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Winners and Losers of Detroit Lions Offseason so Far

Jeff RisdonContributor IDecember 7, 2016

Winners and Losers of Detroit Lions Offseason so Far

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    Carlos Osorio/Associated Press

    The Detroit Lions are now in the heart of the offseason. Two weeks of OTAs and the first minicamp are already completed, and every draft pick is now signed. 

    It has been an eventful offseason so far. Between hiring a new coaching staff, drafting what appears to be a pretty solid rookie class and making some tough choices with veteran contributors, there really hasn't been a dull moment.

    Some of those moments are better than others, though. Here are the winners and losers for the Lions offseason so far.

Winner: Darius Slay

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    Adam Bettcher/Getty Images

    Perhaps no Lion faces greater expectations for improvement than second-year cornerback Darius Slay. The 2013 second-round pick from Mississippi State is being thrust into the starting lineup, with the anticipation that he will emerge as the top cover man in the secondary.

    The early returns from the offseason are positive. 

    Josh Katzenstein of the Detroit News reported on his camp impression of Slay:

    Slay’s play this spring could’ve been the final push the Lions needed to release Houston. Lining up as the No. 1 cornerback on the first-team defense, the 2013 second-round pick fit right in and played confidently. Slay even had a few nice pass breakups against All-Pro receiver Calvin Johnson and had tight coverage on most other receivers.

    Michael Rothstein of ESPN noted similar improvement from earlier in the offseason:

    Best player of the day might have been cornerback Darius Slay. I talked with him a bunch over the past two weeks about his improvement. He has really shown better recovery if he gets beat early in a route -- that recovery speed showed up at least once Wednesday -- and better coverage skills as well.

    After cutting Chris Houston—more on that very soon—the Lions sorely need Slay to live up to the potential he's only hinted at so far. His athletic tools are eerily similar to those of Justin Gilbert, the ninth overall pick in the 2014 NFL Draft by the Cleveland Browns. If Slay can perform like Gilbert is expected to, a lot of the questions about Detroit's defense will go away.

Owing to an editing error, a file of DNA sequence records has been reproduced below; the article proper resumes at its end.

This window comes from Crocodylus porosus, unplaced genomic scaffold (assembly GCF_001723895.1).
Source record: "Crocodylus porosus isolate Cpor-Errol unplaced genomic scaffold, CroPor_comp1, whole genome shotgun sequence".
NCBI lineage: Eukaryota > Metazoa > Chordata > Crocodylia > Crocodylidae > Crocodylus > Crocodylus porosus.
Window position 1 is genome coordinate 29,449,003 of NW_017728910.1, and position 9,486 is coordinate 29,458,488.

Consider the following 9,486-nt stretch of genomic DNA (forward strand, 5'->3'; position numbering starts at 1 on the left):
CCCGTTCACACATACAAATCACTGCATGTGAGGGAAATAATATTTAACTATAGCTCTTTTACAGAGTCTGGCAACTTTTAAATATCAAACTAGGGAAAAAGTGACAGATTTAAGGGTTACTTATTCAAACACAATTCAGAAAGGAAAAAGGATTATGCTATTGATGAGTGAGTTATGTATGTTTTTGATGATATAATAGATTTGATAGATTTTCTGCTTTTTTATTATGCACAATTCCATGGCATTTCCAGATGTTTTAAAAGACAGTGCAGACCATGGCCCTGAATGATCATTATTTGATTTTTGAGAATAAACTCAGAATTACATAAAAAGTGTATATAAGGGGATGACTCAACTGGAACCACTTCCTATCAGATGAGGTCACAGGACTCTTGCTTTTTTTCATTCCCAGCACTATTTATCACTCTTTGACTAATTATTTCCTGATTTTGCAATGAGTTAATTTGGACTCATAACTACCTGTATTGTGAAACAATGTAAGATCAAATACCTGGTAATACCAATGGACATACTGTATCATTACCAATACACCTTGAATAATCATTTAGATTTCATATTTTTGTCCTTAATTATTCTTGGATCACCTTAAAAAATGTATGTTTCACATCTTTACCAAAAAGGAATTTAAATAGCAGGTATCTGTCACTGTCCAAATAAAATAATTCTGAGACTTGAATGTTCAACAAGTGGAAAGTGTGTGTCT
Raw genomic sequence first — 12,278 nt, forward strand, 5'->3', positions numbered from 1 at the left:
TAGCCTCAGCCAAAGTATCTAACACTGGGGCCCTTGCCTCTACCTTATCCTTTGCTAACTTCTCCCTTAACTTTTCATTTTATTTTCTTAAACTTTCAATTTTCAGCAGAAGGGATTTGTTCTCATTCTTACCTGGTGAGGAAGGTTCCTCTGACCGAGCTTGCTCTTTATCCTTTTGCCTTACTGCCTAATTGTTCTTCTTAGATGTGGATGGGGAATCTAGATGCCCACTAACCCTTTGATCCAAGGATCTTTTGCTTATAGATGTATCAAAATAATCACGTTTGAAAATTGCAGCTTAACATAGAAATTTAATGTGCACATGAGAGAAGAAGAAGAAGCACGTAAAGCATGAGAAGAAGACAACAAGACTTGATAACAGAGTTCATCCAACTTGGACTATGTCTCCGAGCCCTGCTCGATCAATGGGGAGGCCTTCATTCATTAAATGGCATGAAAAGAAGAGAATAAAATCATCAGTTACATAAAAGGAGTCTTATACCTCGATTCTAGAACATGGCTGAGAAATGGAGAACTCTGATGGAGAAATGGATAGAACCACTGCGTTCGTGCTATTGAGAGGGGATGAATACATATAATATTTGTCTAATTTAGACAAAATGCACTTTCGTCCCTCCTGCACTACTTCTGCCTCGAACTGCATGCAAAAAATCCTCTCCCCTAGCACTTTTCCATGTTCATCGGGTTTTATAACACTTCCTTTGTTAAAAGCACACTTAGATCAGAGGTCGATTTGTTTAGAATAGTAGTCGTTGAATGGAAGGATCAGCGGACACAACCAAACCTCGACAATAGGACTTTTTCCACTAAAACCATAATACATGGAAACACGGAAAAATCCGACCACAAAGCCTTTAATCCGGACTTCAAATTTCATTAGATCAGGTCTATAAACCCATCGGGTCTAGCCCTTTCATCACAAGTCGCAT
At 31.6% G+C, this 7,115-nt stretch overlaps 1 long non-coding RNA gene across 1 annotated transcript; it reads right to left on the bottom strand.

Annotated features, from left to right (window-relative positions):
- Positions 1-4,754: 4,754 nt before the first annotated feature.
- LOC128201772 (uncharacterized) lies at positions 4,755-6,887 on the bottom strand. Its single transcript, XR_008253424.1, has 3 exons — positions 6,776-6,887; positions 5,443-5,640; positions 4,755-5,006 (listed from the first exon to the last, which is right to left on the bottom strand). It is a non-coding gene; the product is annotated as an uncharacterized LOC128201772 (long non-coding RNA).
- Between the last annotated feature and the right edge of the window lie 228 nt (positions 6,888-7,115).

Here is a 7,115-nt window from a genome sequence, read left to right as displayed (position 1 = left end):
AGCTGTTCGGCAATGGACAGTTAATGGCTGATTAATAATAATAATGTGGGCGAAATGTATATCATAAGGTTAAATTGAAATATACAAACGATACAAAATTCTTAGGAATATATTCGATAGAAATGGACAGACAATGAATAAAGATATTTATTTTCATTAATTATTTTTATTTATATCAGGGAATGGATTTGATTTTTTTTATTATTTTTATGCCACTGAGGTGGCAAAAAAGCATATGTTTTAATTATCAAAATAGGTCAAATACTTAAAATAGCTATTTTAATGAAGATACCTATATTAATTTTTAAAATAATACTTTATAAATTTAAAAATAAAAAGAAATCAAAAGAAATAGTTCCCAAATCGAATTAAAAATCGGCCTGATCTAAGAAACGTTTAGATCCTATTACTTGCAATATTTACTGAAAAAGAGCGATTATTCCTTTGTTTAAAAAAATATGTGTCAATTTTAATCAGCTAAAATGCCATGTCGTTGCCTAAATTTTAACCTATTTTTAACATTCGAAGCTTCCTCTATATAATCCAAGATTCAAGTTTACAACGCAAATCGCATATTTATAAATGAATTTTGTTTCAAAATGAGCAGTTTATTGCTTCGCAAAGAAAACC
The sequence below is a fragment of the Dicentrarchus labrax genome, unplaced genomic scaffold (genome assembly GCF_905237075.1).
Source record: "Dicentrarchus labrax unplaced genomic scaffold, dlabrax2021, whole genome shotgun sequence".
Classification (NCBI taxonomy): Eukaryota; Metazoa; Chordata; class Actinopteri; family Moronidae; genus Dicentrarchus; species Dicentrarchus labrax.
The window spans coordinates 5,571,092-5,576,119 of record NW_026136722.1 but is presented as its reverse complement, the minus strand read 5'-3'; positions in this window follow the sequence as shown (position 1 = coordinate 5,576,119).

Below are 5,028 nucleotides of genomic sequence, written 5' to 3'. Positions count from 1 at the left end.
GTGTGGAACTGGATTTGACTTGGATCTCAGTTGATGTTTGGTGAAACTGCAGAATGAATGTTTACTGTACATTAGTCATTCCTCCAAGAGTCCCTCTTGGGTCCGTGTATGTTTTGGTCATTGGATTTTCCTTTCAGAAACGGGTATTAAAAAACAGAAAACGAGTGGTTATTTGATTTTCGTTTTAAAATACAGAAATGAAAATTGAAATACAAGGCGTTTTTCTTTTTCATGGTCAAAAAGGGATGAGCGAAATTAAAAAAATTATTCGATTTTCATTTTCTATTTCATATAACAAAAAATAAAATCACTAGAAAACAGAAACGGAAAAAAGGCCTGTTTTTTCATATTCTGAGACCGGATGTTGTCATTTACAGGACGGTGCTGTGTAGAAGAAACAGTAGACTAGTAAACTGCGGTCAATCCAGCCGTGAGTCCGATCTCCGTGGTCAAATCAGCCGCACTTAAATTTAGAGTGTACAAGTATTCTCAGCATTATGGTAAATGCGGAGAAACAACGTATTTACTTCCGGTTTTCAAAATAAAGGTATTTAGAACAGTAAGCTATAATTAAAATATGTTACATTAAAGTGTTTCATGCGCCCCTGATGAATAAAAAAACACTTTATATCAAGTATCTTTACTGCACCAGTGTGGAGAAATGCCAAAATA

Slay has been working with Hall of Fame cornerback Rod Woodson this offseason. Woodson—for my money, the best all-around defensive back of the Super Bowl era—has worked with him on the mental approach as much as the physical skills. It's clearly paying off so far. 

Loser: Chris Houston

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    USA TODAY Sports

    It's not hard to find the biggest loser of Detroit's offseason. Veteran cornerback Chris Houston runs away with the honor.

    In fact, his offseason has been so bad that he's now unemployed.

    After a down season where he was consistently beaten over the top—not to mention his continuous and egregious lack of ball awareness—Houston delayed surgery on his problematic toe. When rest proved ineffective, he finally went under the knife in May. 

    That decision proved costly. With Houston's availability for the beginning of the season very much in doubt and no chance for him to practice for the new defensive coaches, the Lions cut bait on the former Arkansas Razorback late last week. 

    Dane Brugler from CBS summed it up nicely:

    Not a huge surprise to see the #Lions cut Chris Houston. Team had strong concerns about durability (foot) and they like young CBs on roster

    — Dane Brugler (@dpbrugler) June 13, 2014

    Don't cry for Houston, though. He was released with an injury settlement that paid him at least $1.9 million—and perhaps a lot more. Details of the settlement are not public yet, but per Over the Cap, it will wind up being at least that much.

Winner: Golden Tate

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    USA TODAY Sports

    One of the newest Lions has had one of the best offseasons. Wide receiver Golden Tate signed as a free agent after winning a Super Bowl ring with the Seattle Seahawks

    As if coming off a world championship isn't great enough, Tate pocketed $31 million over five years to come to Detroit. That's a hefty payday to become a No. 2 wideout.